POST FALLS, Idaho — It was 1902 in Leavenworth, Kansan when Hoyt Heath Buck took metal to stone and created the first Buck knife, primarily out of necessity. Hoyt could not find a decent cutting tool for work on the farm so the 13-year-old blacksmith wannabe made his first knives from broken rasps and other discarded farming material.
He started selling them to his friends charging a penny or a nickel. According to Chuck Buck, CEO of the Buck Knife Company, “That’s where we say our first actual Buck knife was made even though we were not organized as a company.”
Two years later, H.H. Buck moved to Tacoma where he would eventually meet his wife, Daisy. Chuck’s father Al Buck, was the first-born of seven kids of HH and Carolyn (Daisy) Buck and the ground floor of the Buck Knife dynasty was established.
From that Kansas beginning the Buck Knife Company has had several stops along the way, including one in Mountain Home, Idaho from 1941 to 1945 where from the basement of his home, Hoyt made more than 2,000 specialty knives for U.S. troops shortly after the Japanese bombed Pearl Harbor.
After the war Hoyt moved to Southern California to make a go of his fledgling knife making operation. His oldest son, Al, was a San Diego transit system bus driver with a nine-to-five job that paid pretty well. The young Buck had four kids and family obligations but shortly after he started helping his father in the evenings he quit his transit job because he saw financial potential in the knife making business.
They started buying small three-quarter inch ads in Field and Stream, Outdoor Life and Sports Afield selling knives for about five dollars apiece. Today, those knives are collector’s items and go for several thousand dollars on eBay.
Uncertain as to the future of their enterprise, the Bucks kept producing quality knives that were soon gaining in reputation for quality and their ability to hold an edge. The elder Buck would do all the fine grinding making the blade that would fit the handle Al created.
A few years later, Hoyt was diagnosed with colon cancer and ended up in the hospital. Without sounding too callus, Al thought “what happens to the knife making operation if dad passes away.”
So handle-maker Al went to the grinder and ground a couple of blades and brought them to his father in the hospital who said, “Al, I know your trying hard but you got angles wrong on this one and the hollow grind is too high on this side and the handle doesn’t fit.”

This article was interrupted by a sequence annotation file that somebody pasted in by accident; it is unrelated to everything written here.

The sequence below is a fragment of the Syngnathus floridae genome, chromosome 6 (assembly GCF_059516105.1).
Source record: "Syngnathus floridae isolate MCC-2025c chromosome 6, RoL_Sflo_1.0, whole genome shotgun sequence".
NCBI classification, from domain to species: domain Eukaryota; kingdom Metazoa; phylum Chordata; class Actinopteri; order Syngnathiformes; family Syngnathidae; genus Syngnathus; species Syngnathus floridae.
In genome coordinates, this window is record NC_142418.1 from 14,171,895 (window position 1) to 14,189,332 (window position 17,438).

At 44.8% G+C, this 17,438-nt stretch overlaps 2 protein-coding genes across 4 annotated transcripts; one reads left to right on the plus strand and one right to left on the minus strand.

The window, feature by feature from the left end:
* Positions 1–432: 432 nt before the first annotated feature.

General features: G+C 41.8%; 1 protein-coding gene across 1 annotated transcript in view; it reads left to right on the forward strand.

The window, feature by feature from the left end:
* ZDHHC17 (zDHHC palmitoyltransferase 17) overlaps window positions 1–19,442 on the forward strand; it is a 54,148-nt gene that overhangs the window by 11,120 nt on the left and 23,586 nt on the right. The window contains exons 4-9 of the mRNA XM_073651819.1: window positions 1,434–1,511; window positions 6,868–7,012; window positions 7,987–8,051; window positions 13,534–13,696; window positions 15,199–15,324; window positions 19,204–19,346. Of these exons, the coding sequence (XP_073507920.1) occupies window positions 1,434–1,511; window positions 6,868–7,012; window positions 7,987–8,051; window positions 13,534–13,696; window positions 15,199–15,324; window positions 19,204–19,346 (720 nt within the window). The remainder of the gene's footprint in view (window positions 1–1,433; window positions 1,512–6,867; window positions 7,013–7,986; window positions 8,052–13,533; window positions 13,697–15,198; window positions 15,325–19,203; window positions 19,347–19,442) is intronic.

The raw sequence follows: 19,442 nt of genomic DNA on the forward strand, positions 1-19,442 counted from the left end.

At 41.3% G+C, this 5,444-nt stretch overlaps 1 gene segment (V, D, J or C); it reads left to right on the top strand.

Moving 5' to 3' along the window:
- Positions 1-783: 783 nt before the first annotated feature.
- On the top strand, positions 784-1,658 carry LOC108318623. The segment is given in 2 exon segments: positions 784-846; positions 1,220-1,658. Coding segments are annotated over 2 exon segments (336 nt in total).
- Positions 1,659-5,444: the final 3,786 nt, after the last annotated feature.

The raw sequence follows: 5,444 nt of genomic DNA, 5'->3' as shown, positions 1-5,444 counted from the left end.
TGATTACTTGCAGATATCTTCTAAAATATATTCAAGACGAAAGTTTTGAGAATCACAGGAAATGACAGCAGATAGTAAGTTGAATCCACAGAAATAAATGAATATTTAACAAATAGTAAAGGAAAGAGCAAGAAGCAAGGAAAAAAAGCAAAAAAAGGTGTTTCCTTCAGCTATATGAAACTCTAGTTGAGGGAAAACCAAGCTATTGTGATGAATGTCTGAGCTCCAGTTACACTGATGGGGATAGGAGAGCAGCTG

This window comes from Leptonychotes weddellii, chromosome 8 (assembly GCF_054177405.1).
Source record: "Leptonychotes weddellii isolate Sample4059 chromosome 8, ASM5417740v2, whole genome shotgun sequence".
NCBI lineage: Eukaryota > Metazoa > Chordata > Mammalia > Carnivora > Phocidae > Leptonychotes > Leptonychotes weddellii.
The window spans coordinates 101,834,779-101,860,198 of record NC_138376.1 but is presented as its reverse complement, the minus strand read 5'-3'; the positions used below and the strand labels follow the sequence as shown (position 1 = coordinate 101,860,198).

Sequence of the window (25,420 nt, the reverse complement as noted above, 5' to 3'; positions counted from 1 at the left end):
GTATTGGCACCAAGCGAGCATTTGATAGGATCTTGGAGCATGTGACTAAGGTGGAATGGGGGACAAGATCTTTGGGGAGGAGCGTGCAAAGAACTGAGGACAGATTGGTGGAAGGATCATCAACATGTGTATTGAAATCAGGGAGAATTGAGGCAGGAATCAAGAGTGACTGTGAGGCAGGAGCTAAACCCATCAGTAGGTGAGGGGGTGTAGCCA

So Al took those home and ground them again and took them back to his dad who said “I can tell you are really trying, but this is wrong and that is wrong.”
But Al kept on grinding because he didn’t want the company to go away. The third time Hoyt said “Now you got it Al. That’s just the way to do it!”
Ramping up the business
For 11 years Al Buck kept the business going. In 1961, Al was in choir practice when the pastor walked over to him and asked a question about the knives the family was making. The pastor said “Al, you literally have your nose to the grindstone and you need to incorporate and put in some money so you can get equipment and tooling machines so you can start producing in volume.”
This was all new to my dad, Chuck said. “There was a guy that sat next to my dad in the little choir and he told my dad that he really had to do it and he would hock his house to invest in the knife company. So dad got really encouraged, and the rest, as they say, is history. ”
Buck Knives in the 21st Century
Through the years as the company has grown, diversified, moved some work off-shore, moved it back on-shore and moved to Idaho, quality has been a cornerstone of the operation.
Now 75 years old, Chuck Buck is the CEO of the knife company his grandfather would never have imagined as he put together his first knife with spare farm parts on his family’s Lawrence, Kansas farm.
The state-of-the-art headquarters and manufacturing plant in Post Falls, Idaho opened in 2005 and its commitment to American manufacturing keeps growing. “We had several options about locations to bring the company after we decided to leave California,” Chuck said.
“We were anxious to get out of California so we looked at Wash., Ore. and Idaho. Wash. and Ore. were similar and Idaho was different and I thought it would still be business friendly in 10 years,” he said. “I know we made the right decision. We hired about 245 people and brought about 60 with us. We are so glad to be here and be part of the community. It feels like coming home.”
Today Chuck has a special parking place in the rear of the company’s headquarters and manufacturing plant and he counts his blessing for the business he is in, the good fortune of the company and the niche they serve.
“There are a ton of people collecting knives and everybody uses knives,” he said. We are known as a hunting knife company, but we have gotten into everyday carrying knives, some assisted opening knives, kitchen knives and even tactical knives.
“We are now in a whole new realm,” Chuck said. “When I walk through the shipping area I see the huge boxes that are being shipped out and I am looking at Moscow delivery destination and it’s not Moscow Idaho, but Moscow Russia.”
Hoyt Heath Buck would be proud of his family legacy of quality and ability to change with the times.
Chuck Buck died at his Idaho home on February 6. He was 78.